L'Appel The Call

Seduced by the spectacle of nature he had come so far to see, but driven also by the vision of a painting somehow beyond nature and susceptible to the literary ideas of his time, Gauguin was constantly torn between painting what lay before him, and rendering his mind's image. Ideally, the two should merge into one vision, a poetic form that would marry external nature to inner meaning. In practice, each painting tended more in one direction or the other.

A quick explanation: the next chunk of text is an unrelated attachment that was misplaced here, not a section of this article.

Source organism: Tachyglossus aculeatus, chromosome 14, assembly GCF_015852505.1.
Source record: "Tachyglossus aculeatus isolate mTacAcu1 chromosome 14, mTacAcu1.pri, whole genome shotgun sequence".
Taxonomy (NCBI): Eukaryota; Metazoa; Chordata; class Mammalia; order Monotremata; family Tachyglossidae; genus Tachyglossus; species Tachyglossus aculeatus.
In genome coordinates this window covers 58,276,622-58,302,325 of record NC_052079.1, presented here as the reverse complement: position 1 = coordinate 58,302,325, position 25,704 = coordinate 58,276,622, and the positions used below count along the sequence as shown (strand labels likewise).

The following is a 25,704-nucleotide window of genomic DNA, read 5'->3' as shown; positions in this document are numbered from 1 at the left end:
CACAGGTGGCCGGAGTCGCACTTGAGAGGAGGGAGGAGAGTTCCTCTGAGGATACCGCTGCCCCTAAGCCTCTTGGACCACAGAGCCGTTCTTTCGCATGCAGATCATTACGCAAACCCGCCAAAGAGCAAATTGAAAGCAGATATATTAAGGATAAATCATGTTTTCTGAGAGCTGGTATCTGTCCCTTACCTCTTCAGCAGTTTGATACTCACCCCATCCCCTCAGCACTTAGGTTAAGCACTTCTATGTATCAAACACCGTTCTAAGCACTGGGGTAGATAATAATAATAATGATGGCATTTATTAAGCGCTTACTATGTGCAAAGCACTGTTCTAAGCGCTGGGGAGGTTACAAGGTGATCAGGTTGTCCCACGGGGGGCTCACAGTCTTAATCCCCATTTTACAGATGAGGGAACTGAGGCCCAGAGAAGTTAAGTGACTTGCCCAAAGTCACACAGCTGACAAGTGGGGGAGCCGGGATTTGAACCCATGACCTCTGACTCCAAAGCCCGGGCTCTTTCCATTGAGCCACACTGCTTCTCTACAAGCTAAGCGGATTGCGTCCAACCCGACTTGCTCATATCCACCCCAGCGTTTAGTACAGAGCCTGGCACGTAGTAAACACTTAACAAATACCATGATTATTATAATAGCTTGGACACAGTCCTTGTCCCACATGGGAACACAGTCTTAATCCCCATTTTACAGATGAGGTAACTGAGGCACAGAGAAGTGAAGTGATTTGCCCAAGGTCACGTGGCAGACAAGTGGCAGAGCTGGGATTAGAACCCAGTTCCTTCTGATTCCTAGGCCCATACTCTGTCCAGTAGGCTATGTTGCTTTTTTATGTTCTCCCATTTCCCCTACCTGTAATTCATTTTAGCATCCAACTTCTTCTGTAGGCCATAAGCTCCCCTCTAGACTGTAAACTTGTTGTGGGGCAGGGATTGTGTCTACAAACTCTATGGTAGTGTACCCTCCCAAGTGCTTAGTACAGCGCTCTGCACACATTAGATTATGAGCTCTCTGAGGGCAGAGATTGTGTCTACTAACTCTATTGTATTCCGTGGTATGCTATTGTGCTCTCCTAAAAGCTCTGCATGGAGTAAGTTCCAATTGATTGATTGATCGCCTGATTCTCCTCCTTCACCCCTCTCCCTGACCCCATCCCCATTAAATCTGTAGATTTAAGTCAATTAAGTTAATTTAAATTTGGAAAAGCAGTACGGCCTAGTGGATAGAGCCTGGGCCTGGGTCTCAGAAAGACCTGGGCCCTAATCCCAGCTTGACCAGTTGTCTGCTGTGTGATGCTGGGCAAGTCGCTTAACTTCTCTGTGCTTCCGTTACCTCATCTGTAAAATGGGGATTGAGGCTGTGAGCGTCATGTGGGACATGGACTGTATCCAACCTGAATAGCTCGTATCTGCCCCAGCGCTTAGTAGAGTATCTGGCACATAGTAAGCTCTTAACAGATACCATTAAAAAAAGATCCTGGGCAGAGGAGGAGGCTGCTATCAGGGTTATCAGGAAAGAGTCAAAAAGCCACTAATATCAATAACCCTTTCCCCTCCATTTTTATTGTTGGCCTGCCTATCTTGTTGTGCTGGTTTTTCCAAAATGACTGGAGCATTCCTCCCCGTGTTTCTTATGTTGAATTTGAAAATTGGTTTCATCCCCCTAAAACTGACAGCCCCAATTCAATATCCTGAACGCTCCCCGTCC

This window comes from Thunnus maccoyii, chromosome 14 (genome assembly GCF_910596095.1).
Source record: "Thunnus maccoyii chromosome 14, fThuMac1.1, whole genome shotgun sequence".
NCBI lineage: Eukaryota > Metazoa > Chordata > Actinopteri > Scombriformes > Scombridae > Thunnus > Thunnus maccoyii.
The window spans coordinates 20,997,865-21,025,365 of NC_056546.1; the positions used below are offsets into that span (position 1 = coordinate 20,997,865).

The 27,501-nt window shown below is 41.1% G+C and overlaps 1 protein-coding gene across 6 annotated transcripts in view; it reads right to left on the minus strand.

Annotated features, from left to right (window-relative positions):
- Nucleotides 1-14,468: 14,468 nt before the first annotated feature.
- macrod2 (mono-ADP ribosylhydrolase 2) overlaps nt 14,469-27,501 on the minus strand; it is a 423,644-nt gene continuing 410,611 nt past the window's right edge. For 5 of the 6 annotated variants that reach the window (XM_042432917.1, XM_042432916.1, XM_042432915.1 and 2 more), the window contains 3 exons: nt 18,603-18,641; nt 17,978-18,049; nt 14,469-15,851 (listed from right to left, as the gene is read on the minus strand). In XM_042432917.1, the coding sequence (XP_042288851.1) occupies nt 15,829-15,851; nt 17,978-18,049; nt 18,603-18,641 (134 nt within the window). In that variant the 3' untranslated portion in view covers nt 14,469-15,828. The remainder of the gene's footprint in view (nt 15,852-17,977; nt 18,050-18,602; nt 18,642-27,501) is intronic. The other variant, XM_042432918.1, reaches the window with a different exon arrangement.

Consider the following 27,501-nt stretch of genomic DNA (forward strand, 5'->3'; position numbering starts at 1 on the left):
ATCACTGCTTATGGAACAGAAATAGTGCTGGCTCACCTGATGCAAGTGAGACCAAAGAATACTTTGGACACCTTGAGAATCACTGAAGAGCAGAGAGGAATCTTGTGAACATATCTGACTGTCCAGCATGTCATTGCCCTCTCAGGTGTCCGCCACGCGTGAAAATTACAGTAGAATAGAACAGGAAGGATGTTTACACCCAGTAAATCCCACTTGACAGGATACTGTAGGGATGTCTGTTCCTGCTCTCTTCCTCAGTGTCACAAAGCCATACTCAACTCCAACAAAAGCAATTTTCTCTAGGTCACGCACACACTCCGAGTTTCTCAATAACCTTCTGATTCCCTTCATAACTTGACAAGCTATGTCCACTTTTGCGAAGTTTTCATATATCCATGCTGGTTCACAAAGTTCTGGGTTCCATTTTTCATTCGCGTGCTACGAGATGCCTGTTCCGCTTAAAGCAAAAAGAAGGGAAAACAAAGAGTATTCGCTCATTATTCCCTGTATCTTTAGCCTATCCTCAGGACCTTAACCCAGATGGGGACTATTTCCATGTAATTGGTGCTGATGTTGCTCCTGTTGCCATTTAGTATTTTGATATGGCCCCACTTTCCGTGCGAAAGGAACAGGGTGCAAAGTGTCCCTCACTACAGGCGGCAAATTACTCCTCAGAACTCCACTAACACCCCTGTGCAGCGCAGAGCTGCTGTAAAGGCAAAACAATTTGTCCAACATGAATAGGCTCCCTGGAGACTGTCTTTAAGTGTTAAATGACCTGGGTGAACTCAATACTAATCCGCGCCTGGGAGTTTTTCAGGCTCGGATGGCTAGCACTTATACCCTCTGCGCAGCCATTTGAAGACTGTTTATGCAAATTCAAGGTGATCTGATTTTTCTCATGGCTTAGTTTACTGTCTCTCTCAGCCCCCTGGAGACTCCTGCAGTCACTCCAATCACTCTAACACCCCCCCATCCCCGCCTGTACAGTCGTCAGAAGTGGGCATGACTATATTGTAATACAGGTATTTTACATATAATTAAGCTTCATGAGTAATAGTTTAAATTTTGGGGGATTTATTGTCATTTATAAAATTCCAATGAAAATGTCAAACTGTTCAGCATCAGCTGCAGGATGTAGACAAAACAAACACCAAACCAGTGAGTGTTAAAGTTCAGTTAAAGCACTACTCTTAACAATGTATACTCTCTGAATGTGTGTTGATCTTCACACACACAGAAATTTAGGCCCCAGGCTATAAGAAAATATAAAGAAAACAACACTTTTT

This canvas was painted in the Marquesas when Gauguin was living in that "vast atelier, with one small corner to sleep in . . . a hammock protected from the sun for a siesta, refreshed by a sea breeze that comes through the cocoanut palms from the shore a thousand feet off." A passage from this same letter to his friend Daniel de Monfreid will serve as its text: "You know what I think of all those false literary ideas -- Symbolist or any other -- in painting . . . Her in my isolation I have more than enough [nature] in which to steep myself once more. Here poetry wells up by itself, and one has only to permit oneself to fall into revery as one paints in order to suggest it." And in this picture the energetic painter is in a receptive mood. He has allowed a poetry of place, a feeling of this particular spot to penetrate him, so that nature and figures all are one. The frieze arrangement he so often employs is evident again here. The massive seated figure to the left, which he has employed in other compositions, and the bands of colored ground with their irregular patterns are drawn into abstract shapes. Though he wrote "The great error is the Greeks," the figure on the right whose gesture gives the picture its title derives from the Parthenon frieze. The color harmony, especially the narrow gamut of reds and pinks, lavenders and violets, purples and blues, is Gauguin's own. Yet despite the powerful elements of personal style, this is no imagined landscape. He knew it and loved it well. "I am contented, here in my solitude."

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